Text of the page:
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California signs new gaming compact with Tule River Tribe

Cali

tulerivercalifornia
fornia state governor Jerry Brown Jr. has signed a new tribal gaming compact between the state and the Tule River Indian Tribe, superseding the current compact which was due to sunset in 2020.

Under the new compact the Tule River Indian tribe can continue its current operations at its Eagle Mountain Casino, which currently employs over 500 people in the region. This casino is currently in the process of being relocated to land near to the Porterville Municipal Airport, pending approval from the US Department of the Interior.

Its new compact will now need to be approved by both houses of the state legislature before it can be ratified.

In a letter to California officials as reported by the Porterville Recorder newspaper, Tule River Tribal Council Chairman Neil Peyron said: “The Eagle Mountain Casino is essential to the tribe’s viability.”

“With revenues from the casino, the tribe has invested in improving the reservation and its members by establishing a fire department, police department, medical and dental facility, elementary school, justice centre, student study centre, and Veterans centre.”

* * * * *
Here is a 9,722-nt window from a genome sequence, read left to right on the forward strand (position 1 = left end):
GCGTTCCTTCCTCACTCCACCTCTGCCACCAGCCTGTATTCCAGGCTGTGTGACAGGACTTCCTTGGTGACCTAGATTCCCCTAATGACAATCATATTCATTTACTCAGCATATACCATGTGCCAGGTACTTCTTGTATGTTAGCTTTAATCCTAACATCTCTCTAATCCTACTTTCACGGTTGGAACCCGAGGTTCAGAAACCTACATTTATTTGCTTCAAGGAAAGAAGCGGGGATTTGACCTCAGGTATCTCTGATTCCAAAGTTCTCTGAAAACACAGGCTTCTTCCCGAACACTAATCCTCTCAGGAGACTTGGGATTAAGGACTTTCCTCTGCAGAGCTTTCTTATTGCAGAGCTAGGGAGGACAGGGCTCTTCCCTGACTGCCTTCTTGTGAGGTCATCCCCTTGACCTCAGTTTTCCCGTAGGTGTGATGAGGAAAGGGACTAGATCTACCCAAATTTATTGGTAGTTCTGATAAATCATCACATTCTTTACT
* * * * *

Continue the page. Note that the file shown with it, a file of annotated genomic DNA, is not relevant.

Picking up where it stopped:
Also included are provisions to extend the sunset period of the compact by a further 20 years and changes to the local mitigation processes and payments into a state special distribution fund. These amendments bring the compact into line with other tribal compacts currently operating in the state.

Currently the Tule River tribe is one of a small number of Indian tribes that contributes funds to the special distribution fund, which was set up to help mitigate the impact that tribal casinos have on their surrounding communities.

Since the fund was established in 2004, more than $4 million has been distributed locally, with the bulk of these funds going to local groups in the City of Porterville and Tulare County.

Under the current provisions of the fund local government agencies can apply for grants, but more recent tribal compacts have allowed tribes to pay mitigation funds directly to their local governments. This trend has resulted in fewer tribes paying into the fund which eventually ran out in 2014.

Peyron added: “In the revised compact, the tribe and local governments’ work directly to address local mitigation issues ensuring that local governments are receiving their fair share of resources.”


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